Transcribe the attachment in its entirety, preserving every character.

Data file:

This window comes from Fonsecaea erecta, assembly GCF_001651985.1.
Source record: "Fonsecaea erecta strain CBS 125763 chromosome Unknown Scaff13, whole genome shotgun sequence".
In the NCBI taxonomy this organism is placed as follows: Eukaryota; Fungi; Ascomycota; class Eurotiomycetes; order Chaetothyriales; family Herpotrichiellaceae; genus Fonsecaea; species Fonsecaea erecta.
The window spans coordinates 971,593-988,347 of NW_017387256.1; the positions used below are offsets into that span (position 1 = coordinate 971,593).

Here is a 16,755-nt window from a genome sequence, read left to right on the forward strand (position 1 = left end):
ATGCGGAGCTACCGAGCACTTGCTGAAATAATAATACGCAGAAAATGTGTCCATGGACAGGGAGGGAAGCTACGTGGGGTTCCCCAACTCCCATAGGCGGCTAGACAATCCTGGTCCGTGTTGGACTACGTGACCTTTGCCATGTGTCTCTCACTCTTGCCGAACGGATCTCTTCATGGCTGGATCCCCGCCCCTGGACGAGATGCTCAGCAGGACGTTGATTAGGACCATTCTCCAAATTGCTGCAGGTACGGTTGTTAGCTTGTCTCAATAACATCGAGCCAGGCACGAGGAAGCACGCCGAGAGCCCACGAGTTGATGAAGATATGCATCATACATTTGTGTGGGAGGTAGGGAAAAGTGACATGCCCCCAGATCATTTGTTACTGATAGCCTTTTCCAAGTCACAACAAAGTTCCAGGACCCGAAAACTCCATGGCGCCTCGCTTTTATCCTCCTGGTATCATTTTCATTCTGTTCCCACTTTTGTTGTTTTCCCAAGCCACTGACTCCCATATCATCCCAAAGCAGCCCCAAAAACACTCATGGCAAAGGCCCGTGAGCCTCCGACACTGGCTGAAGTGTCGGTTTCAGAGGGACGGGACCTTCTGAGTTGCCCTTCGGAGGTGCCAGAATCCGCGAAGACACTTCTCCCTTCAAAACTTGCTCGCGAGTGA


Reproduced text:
This window comes from Fonsecaea erecta, assembly GCF_001651985.1.
Source record: "Fonsecaea erecta strain CBS 125763 chromosome Unknown Scaff13, whole genome shotgun sequence".
In the NCBI taxonomy this organism is placed as follows: Eukaryota; Fungi; Ascomycota; class Eurotiomycetes; order Chaetothyriales; family Herpotrichiellaceae; genus Fonsecaea; species Fonsecaea erecta.
The window spans coordinates 971,593-988,347 of NW_017387256.1; the positions used below are offsets into that span (position 1 = coordinate 971,593).

Here is a 16,755-nt window from a genome sequence, read left to right on the forward strand (position 1 = left end):
ATGCGGAGCTACCGAGCACTTGCTGAAATAATAATACGCAGAAAATGTGTCCATGGACAGGGAGGGAAGCTACGTGGGGTTCCCCAACTCCCATAGGCGGCTAGACAATCCTGGTCCGTGTTGGACTACGTGACCTTTGCCATGTGTCTCTCACTCTTGCCGAACGGATCTCTTCATGGCTGGATCCCCGCCCCTGGACGAGATGCTCAGCAGGACGTTGATTAGGACCATTCTCCAAATTGCTGCAGGTACGGTTGTTAGCTTGTCTCAATAACATCGAGCCAGGCACGAGGAAGCACGCCGAGAGCCCACGAGTTGATGAAGATATGCATCATACATTTGTGTGGGAGGTAGGGAAAAGTGACATGCCCCCAGATCATTTGTTACTGATAGCCTTTTCCAAGTCACAACAAAGTTCCAGGACCCGAAAACTCCATGGCGCCTCGCTTTTATCCTCCTGGTATCATTTTCATTCTGTTCCCACTTTTGTTGTTTTCCCAAGCCACTGACTCCCATATCATCCCAAAGCAGCCCCAAAAACACTCATGGCAAAGGCCCGTGAGCCTCCGACACTGGCTGAAGTGTCGGTTTCAGAGGGACGGGACCTTCTGAGTTGCCCTTCGGAGGTGCCAGAATCCGCGAAGACACTTCTCCCTTCAAAACTTGCTCGCGAGTGA